Mowing marker identifies all observations where mowing events lead to a drop and subsequent recovery in the time series of vegetation index signal, such as Normalized Difference Vegetation Index (NDVI). Algorithm works on any signal where mowing events introduce some sort of a change.
Mowing causes vegetation index like NDVI to drop as it can be seen in the Figure below showing NDVI time-series around a labeled mowing event averaged over close to ten thousand events. For producing this image NDVI time series of each FOI was shifted in time so that observation that has minimal value of NDVI during the mowing event is at day zero. Figure shows that NDVI drops in average for around 0.15 and that it takes around 20 days in average for NDVI to recover to values prior to the mowing event. Mowing marker algorithm searches for such drops and recoveries in time series of NDVI.
Two versions of the marker are available:
- FOI-level marker: mowing detections is executed on a time series of a vegetation index, such as NDVI, aggregated over all pixels within a FOI.
- Pixel-level marker: mowing detection algorithm is executed on a time-series of a vegetation index, such as NDVI, of each pixel within a FOI. Pixel-level mowing marker results are then aggregated over all pixels within a FOI into quantities like area of FOI that has been mowed at least once, largest connected area that has been mowed, etc. Such FOI-level information can later on be used in the decision making process.
FOIs with a detected FOI-level mowing event
- FOI = 6496046001 is declared as permanent meadow. Mowing marker detected two mowing events indicated with two vertical blue bands in the Signal component of the shown Browser App Screenshot. True color Sentinel-2 images from the time period around the detected mowing event confirm that the FOI has really been mowed.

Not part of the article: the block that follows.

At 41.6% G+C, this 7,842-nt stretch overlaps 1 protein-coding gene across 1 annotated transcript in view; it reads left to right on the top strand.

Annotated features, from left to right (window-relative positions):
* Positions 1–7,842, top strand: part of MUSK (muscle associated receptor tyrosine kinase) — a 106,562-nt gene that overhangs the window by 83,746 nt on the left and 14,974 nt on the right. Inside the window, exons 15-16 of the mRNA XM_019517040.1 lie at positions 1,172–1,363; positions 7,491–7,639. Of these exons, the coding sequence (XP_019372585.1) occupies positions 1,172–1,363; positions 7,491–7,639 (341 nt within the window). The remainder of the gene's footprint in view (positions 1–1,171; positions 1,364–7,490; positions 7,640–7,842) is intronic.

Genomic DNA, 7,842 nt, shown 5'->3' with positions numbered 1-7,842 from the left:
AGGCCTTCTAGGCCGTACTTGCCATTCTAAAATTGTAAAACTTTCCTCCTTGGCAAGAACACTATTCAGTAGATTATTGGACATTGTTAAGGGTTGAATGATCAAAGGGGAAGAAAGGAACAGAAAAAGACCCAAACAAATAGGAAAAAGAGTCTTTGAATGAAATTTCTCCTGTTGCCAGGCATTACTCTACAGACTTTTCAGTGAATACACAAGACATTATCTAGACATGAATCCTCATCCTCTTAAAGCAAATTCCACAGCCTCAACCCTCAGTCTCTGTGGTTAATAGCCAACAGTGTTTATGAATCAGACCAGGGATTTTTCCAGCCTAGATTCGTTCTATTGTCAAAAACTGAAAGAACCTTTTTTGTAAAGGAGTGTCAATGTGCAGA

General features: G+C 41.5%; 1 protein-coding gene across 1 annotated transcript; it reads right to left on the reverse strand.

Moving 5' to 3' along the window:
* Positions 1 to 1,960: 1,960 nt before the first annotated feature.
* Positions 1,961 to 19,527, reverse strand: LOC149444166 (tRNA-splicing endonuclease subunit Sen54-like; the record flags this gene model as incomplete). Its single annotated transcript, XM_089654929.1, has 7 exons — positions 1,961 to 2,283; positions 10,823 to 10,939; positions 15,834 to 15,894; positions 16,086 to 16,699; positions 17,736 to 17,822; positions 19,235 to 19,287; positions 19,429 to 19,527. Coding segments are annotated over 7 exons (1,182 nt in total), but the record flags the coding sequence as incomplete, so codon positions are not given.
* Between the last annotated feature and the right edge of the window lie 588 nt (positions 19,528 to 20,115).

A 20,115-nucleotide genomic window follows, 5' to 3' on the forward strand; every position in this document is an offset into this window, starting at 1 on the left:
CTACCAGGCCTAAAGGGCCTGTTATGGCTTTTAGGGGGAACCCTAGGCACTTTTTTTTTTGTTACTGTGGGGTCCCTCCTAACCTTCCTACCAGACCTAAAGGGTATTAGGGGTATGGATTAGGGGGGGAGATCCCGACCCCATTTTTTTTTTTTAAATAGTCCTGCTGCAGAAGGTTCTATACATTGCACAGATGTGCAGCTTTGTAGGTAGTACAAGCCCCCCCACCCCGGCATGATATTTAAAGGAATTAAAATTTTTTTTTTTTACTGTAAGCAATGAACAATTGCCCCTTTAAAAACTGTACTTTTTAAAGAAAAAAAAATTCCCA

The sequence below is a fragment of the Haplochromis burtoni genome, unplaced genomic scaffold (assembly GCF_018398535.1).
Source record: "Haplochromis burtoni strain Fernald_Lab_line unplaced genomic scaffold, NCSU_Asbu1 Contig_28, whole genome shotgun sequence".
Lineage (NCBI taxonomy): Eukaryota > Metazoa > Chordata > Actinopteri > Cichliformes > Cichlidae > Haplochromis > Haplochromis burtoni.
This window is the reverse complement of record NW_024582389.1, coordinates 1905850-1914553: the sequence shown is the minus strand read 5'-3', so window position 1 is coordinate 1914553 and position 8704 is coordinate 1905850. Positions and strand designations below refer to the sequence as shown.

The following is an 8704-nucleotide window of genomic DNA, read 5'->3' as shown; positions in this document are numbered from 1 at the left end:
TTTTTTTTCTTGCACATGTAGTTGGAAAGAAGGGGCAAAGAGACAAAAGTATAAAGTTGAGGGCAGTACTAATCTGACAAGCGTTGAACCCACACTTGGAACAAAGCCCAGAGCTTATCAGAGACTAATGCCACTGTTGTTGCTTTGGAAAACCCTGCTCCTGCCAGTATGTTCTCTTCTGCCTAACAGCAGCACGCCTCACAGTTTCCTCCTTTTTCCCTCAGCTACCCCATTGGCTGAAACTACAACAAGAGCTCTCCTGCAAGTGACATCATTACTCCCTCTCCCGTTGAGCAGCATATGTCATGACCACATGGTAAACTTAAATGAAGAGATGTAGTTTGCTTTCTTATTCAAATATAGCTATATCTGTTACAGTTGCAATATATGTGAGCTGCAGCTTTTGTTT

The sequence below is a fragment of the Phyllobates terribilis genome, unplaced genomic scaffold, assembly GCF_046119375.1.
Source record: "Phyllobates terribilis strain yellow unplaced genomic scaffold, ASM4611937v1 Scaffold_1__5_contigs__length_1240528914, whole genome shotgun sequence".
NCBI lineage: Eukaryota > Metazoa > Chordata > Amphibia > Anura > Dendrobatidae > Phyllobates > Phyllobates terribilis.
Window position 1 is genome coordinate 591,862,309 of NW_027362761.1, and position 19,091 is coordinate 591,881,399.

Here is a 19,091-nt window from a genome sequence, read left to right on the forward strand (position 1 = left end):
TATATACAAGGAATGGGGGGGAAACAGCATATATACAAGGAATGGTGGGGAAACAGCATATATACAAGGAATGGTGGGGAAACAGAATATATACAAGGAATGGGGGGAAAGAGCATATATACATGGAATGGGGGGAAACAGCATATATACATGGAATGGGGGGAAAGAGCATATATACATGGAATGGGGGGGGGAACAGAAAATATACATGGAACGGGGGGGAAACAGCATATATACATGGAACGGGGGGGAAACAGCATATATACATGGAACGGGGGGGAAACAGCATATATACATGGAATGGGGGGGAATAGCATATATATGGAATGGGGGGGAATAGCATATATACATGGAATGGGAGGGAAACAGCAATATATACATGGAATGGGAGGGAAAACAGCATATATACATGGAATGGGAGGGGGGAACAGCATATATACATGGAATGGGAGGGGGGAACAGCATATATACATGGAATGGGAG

FOIs with a detected pixel-level mowing event
FOI = 6524519001 is declared as permanent meadow. FOI-level mowing event finds no events. Pixel-level mowing marker finds that east part of the FOI was mowed. Visual inspection shows that the west part of the FOI was also mowed during second partial mowing event towards end of the season.
FOIs without a detected mowing event
There can be many reasons why no mowing event is detected. For example:
- A FOI is not mowed but it is grazed. Grazing doesn't introduce so large sudden drops in the time-series of vegetation index so grazing is typically difficult to detect.
- There are not enough valid observations available around the time the mowing event occurred. If Sentinel-2 observations are not available for a longer period of time due to cloud cover, then it can happen that mowing events can't be detected with Sentinel-2. When this happens we can use alternative sources, such as Planet Fusion or Sentinel-1 to make an independent check if area of a FOI was mowed or not.
- An observation where evidence of mowing event are seen but partially occlude with a cloud or cloud shadow can be identified as invalid. Mowing marker algorithm can thus miss to detect such an event, however an expert can correctly interpret the imagery and confirm that a FOI has been mowed.
- NDVI drop or recovery is just below the threshold applied by the algorithm. An expert can correctly interpret the imagery and confirm that a FOI has been mowed.
We have successfully applied mowing marker on different signal sources, such as Sentinel-2 L1C and L2A, PlanetScope, Planet Fusion, and Sentinel-1 coherence. Algorithm works with many different signals, such as NDVI, Leaf Area Index, etc.